What Comes Next? Senior Plans After Graduation


Yahir Ramirez (’22) and Lindsay Bernard (’22) Photo credit: Asher Ballantine

Rachel Ledoux, Writer

After four years of hard work, the class of 2022 will be graduating and completing their time as Bellows Free Academy students on June 11. 

The Mercury released a survey to graduating seniors about their plans after high school, where students could share where they would be going and what they would be doing.

According to the survey, the majority of the 80 respondents will be going to college, with 80 percent of the respondents stating that they will be moving on to trade school, college or university.

Students were also asked what schools they will be attending; some that were mentioned included The University of Vermont, the Culinary Institute of America and the Rochester Institute of Technology.

Additionally, 5 percent of respondents said they will be joining the military. 

Dominick Brock (‘22), one of the respondents, said that he will be working as an independent cinematographer and completing his own movie.

A little over 10 percent of respondents said they will be going directly into the workforce.

The survey also asked students if they will be staying in Vermont or going elsewhere. 

Of the 80 respondents, 30 said they will remain in Vermont, 20 said they will remain in New England and 21 said they will remain in the U.S. Additionally, four of the respondents said that they will be moving to a new country, and five said that they were unsure.

Students also had thoughts to share surrounding their post-graduation goals.  Some aimed to become entrepreneurs and business owners.

“After completing my business degree, I plan to open my own bakery,” Hailey Hatin (‘22) said.

Others hoped to be successful.

“I want to pursue my definition of success,” Cael Gonyeau (‘22) said.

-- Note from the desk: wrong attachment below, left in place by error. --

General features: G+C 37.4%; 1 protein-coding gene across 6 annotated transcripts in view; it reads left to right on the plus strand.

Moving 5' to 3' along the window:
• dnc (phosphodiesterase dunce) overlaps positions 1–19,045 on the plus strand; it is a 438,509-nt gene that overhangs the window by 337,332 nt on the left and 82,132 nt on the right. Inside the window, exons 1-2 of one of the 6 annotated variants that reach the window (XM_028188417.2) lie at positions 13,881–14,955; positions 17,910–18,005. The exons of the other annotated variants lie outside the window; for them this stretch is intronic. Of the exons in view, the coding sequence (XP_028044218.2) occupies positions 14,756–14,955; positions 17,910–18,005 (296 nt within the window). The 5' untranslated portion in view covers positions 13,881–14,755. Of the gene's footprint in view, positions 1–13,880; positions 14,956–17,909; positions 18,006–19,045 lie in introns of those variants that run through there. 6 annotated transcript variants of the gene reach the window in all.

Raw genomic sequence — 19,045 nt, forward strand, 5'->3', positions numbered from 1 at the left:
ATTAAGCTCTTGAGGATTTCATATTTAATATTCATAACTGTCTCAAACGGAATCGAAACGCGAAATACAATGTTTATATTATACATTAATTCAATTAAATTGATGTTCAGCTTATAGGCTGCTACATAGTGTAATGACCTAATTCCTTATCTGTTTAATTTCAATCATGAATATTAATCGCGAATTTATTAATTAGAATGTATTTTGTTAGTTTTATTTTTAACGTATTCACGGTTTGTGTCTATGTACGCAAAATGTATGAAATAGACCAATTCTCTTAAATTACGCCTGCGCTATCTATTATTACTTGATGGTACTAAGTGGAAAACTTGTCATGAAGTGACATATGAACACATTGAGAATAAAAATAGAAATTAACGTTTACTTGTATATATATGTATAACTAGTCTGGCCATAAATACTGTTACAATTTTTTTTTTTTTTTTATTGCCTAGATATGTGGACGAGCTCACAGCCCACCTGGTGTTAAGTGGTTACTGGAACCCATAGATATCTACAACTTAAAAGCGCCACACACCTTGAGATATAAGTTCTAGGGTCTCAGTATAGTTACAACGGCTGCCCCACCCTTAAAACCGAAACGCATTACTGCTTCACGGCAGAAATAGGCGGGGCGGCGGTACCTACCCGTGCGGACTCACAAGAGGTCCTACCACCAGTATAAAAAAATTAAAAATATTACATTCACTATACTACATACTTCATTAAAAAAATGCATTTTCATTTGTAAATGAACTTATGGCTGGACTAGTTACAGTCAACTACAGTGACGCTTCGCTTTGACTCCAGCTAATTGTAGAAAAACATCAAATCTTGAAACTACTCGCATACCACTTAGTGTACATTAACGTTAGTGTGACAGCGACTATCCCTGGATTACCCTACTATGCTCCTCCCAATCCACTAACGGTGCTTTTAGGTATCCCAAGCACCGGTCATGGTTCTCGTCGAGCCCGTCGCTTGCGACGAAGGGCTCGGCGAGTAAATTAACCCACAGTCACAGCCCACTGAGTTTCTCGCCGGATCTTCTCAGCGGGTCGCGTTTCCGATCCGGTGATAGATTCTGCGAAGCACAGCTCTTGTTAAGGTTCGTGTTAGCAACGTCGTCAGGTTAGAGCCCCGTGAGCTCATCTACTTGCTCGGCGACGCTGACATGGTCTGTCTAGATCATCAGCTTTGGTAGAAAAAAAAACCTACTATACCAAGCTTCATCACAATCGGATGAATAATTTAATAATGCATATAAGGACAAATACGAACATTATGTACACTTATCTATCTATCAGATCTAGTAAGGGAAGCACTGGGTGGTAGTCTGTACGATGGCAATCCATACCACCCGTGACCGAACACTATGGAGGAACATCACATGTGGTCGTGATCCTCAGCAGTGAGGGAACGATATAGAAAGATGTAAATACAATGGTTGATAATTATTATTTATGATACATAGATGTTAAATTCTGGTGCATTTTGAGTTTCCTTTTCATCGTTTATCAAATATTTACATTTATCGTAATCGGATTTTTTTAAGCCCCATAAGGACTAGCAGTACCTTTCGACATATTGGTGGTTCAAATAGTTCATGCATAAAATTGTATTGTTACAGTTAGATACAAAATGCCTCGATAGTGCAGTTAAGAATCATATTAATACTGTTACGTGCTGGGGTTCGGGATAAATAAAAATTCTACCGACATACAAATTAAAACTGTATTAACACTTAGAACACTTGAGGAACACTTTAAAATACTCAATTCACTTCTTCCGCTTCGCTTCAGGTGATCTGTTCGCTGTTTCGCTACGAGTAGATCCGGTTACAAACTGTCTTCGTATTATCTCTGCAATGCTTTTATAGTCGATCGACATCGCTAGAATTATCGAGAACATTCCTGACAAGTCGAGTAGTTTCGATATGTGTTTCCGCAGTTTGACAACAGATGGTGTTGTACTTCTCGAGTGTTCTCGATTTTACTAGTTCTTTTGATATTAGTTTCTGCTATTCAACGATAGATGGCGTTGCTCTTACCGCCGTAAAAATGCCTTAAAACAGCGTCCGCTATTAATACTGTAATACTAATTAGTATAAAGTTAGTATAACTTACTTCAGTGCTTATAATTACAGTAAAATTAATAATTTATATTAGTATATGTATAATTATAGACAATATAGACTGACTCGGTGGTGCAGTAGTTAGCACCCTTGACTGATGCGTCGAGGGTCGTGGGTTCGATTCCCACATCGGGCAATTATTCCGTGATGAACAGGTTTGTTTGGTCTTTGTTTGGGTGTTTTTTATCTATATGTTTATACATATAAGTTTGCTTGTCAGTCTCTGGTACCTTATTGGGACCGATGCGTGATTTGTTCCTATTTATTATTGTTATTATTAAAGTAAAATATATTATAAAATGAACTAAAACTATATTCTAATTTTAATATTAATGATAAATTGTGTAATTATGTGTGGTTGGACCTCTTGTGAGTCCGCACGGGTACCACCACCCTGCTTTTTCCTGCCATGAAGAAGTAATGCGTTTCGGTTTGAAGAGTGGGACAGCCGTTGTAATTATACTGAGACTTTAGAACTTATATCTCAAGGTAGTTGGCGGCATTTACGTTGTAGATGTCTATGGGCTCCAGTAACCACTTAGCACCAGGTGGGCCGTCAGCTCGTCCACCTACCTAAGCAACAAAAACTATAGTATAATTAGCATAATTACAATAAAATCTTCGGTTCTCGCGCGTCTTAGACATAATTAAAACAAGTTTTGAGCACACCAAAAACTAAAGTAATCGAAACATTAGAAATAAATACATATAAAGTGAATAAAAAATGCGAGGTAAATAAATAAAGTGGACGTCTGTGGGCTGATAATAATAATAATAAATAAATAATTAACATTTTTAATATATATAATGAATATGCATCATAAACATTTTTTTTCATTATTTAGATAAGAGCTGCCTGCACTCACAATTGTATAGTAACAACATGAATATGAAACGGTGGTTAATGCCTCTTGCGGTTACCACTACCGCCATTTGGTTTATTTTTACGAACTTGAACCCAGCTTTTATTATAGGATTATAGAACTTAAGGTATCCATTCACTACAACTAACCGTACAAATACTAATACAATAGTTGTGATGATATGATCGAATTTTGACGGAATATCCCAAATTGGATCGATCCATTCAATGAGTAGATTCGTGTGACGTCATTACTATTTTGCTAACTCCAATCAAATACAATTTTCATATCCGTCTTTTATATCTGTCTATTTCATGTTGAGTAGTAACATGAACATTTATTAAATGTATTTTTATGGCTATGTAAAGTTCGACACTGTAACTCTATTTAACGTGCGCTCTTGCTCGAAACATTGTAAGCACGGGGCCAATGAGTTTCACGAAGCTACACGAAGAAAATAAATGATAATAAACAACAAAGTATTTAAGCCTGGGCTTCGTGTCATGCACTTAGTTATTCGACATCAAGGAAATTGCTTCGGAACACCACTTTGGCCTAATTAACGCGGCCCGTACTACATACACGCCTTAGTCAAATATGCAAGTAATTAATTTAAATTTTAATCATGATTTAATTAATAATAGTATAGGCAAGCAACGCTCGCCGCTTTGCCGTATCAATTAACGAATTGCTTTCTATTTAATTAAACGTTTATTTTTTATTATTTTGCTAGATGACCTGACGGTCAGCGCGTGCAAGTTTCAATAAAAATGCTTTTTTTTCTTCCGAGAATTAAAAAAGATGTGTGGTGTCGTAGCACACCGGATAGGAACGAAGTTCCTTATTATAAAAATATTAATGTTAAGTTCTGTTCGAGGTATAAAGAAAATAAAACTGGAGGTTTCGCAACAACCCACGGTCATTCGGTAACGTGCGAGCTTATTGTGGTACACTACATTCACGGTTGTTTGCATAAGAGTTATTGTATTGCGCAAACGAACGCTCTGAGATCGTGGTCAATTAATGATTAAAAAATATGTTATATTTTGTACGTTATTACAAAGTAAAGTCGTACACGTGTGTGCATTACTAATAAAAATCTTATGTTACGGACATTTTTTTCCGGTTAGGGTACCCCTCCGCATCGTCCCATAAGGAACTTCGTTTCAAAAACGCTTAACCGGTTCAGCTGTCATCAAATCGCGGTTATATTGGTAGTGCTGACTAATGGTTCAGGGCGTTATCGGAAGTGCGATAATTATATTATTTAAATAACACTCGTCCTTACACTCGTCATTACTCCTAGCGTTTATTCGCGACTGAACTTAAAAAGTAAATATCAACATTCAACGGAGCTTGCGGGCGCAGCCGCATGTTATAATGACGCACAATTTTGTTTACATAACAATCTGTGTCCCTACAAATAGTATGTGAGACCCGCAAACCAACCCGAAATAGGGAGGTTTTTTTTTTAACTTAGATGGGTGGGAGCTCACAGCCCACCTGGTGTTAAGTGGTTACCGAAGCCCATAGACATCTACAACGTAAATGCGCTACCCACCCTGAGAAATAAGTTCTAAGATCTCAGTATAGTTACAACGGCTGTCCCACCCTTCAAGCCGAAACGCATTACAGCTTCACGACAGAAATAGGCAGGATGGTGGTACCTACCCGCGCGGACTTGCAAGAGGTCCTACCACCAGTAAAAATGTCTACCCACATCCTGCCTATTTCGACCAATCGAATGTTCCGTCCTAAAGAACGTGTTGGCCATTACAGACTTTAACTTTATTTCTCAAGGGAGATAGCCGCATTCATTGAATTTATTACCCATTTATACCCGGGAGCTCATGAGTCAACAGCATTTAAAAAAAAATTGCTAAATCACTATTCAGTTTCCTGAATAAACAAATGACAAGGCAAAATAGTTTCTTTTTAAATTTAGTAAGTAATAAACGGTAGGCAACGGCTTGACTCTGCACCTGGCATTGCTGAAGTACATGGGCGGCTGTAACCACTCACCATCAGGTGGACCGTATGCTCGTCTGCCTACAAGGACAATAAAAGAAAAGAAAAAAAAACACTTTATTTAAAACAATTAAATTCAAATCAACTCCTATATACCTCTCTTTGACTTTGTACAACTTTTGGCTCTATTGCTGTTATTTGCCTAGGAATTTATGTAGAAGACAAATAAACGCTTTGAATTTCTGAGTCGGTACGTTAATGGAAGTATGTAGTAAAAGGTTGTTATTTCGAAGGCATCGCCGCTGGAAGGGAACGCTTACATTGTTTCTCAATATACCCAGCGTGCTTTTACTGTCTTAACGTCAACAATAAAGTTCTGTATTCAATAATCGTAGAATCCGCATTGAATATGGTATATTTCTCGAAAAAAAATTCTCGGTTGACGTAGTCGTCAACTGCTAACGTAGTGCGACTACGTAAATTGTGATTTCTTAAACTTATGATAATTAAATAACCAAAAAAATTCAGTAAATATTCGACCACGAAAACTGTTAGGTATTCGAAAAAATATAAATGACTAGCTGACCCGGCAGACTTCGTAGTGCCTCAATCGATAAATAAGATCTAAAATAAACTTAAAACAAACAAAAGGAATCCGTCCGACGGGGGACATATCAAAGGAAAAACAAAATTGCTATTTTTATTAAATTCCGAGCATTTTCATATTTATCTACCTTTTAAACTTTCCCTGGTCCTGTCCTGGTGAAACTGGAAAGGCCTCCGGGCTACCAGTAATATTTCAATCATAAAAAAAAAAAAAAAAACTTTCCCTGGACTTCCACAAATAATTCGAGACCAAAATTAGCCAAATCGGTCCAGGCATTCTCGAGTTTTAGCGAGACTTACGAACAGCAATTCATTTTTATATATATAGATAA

Others just wanted to better themselves and the world.

“I will hopefully be somewhere taking my life seriously and spreading good, as I finally want to, because I haven’t taken life as anything [until] recently,” Jonathan Douglas (‘22) said.

One of the most interesting pieces of information gained from the survey was that two BFA seniors who will be attending Harvard next year.

Harvard-Bound: Lindsay Bernard and Yahir Ramirez

This year, BFA will be sending not one, but two, seniors to Harvard University.  Lindsay Bernard (‘22) and Yahir Ramirez (‘22) will be joining the Harvard class of 2026. The Mercury got the chance to interview them about this accomplishment.

“It’s pretty surreal,” Bernard said. She added, “I still can’t believe it.”

According to Bernard and Yahir, their college results came out on the same day, at the same time. 

Bernard, one of this year’s valedictorians, said that she found out about each of her 15 application results during a band concert.

“I was checking a different email after each song,” Bernard said.

Bernard, who also got into Yale, Dartmouth and several other schools, said she was in tears after reading her acceptance email from Harvard.

Ramirez, however, said that he had the opposite approach to opening his emails.

“I waited three hours after the emails came out,” Ramirez said. “I went to church and prayed, [then] got back and opened them one by one.”

According to Ramirez, who applied to 30 colleges, it had been a steady stream of rejections until he read the last email, where he found out that he had been accepted into Harvard.

While Harvard students typically don’t declare a major until their sophomore year, both Ramirez and Bernard are interested in political studies at Harvard, with Ramirez planning to major in government and Bernard keeping her options open. 

“I’m interested in a lot of different subjects,” Bernard said. She added, “So I definitely want to explore those, and some subjects I haven’t gotten to yet.”

When filling out the senior survey, Ramirez shared his goals as a Harvard student, as well.

“My goal is to enhance my knowledge of the political world and hopefully make an impact to help people live better lives,” Ramirez said.

When asked if they had any advice to give students shooting for the Ivy Leagues, the two had this to say.

“Just be yourself,” Bernard said. “They don’t necessarily want the person with the highest GPA or best grades.”

Ramirez backed this up.

“Try to make your extracurriculars stand out, but don’t feel pressured to submit your SAT or ACT scores.”  Ramirez added, “I didn’t.”

As a final note, Ramirez gave students a tip.

“Even if you don’t know you’re going to get into a school, you should apply. It’s always worth the risk,” Ramirez said.